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James T. S. Porterfield, Lt.(jg)
U.S.S. Salt Lake City CA25
1943
Porterfield

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U.S.S. SLC...USN...James T. S. Porterfield, Lt.(jg)

US FLAG James Porterfield passed away on Feb. 28th, 2010


Source Aug. 11th, 2010:   http://www.gsb.stanford.edu/news/bmag/sbsm1005/kn-porterfield.html

James T.S. Porterfield, 1920-2010, a GSB finance professor known for his humor and sharp wit, as well as his grasp of markets and financial issues, died Feb. 28 at Stanford Medical Center of pneumonia. He was 89.

Described by GSB Dean Emeritus Arjay Miller as a "master teacher," Porterfield taught legions of executives, directed the school's Sloan Master's Program, and won teaching awards for his classes for MBA students. He taught a variety of classes from 1959 until his retirement in 1990 and continued making contributions to the school after that date.

In 1995, the Stanford University Alumni Association presented him with a lifetime service award. The citation read in part:"for vitality, humor, and pertinence (along with the appropriate ration of sports trivia) he injects into always challenging and occasionally arid course material."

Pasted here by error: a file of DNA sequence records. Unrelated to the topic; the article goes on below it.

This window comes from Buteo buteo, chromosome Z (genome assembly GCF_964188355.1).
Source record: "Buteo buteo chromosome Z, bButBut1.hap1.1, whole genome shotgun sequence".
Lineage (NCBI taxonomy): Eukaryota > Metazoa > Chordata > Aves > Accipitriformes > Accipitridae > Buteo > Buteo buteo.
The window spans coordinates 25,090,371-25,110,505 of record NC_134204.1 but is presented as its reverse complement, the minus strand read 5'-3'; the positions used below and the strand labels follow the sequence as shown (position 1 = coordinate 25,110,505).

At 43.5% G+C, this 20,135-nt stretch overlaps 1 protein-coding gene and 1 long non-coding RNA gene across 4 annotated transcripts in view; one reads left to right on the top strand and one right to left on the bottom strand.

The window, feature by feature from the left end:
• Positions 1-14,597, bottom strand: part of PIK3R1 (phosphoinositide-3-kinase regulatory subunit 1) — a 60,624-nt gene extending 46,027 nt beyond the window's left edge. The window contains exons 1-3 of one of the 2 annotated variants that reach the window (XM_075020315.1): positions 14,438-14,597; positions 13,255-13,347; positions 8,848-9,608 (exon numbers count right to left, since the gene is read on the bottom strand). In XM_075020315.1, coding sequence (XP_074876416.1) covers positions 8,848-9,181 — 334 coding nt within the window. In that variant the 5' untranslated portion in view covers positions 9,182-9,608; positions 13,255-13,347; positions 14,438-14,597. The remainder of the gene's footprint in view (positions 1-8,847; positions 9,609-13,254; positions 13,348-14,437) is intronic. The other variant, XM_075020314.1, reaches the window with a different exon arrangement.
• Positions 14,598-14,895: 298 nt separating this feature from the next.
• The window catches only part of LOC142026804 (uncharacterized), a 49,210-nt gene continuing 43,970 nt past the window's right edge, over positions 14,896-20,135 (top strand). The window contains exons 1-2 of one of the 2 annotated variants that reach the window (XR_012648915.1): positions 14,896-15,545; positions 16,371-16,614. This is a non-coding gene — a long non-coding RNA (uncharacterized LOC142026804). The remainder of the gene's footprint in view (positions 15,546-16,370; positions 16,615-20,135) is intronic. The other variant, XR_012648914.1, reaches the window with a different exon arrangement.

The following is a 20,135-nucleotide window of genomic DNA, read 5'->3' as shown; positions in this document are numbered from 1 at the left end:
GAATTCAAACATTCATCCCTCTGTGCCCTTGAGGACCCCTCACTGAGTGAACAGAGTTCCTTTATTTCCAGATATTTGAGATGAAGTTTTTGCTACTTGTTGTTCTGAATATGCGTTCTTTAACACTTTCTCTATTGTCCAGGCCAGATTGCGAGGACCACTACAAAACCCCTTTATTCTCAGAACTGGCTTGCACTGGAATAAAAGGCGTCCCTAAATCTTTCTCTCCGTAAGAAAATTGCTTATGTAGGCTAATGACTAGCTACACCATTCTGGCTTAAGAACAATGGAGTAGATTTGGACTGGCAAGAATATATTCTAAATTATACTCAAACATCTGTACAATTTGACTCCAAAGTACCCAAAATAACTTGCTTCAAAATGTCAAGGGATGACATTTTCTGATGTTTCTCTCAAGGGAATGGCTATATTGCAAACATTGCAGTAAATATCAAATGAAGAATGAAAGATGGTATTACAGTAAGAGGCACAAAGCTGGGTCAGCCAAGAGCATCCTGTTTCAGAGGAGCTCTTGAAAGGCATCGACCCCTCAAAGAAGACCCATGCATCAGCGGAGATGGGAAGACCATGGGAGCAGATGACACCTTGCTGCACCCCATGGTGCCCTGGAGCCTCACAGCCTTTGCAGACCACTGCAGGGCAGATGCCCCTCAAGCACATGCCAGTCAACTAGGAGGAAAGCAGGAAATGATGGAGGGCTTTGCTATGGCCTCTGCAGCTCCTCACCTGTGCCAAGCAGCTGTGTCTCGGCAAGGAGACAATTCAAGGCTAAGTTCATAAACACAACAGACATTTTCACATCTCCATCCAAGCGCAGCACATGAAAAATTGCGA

Porterfield's language was "rich in metaphor," wrote Elizabeth Erickson and Tim Kelly, both MBA '85, in the April 27, 1984, issue of The Reporter, the MBA student newspaper. They listed some of his classroom comments: On classroom administration: "I would like to identify the lawyers at the outset." On top executives: "Presidents are the loneliest people on earth. They live in oak-paneled preserves." On banking: "Why do bankers use beta? To pander to the idiotic dribblings of their clients."

Joe Cusick, Sloan '73, remembered Porterfield fondly as "a tall and imposing figure in front of class, leading us into the murky depths of corporate finance and clarifying our (mis)understandings. He was a man of enthusiasm and personal generosity."

Born July 7, 1920, in Annapolis, Md., James Temple Starke Porterfield was the son of Lewis Broughton, a U.S. Navy rear admiral, and Maude Starke Porterfield.

During World War II, Porterfield served as a lieutenant on the USS Salt Lake City and on the destroyer USS Porterfield (named for his father) during the Battle of Okinawa, for which he received the Bronze Star.

After earning an MBA and PhD from the Stanford Graduate School of Business, he worked at Wells Fargo Bank, Anglo-California National Bank, IBM Corp., and Ford Motor Co. He then taught at the University of Washington, Harvard Business School, and IMEDE in Switzerland. In 1959, GSB Dean Ernie Arbuckle recruited him as part of the effort to build the school into an intellectual powerhouse.

Porterfield authored books and articles on financial management, including Investment Decisions and Capital Costs and Case Problems in Finance. In an interview with the Stanford News Service in 1980, Porterfield reflected on the U.S. economy --decrying inflation that was eating into both individual and corporate finances -- and on the value of business education at Stanford.

"The essence of graduate education in business should lie not in the transmission of information and techniques but rather in the development of judgment, the ability to analyze problems, and skill at making decisions on the basis of incomplete data," he said.


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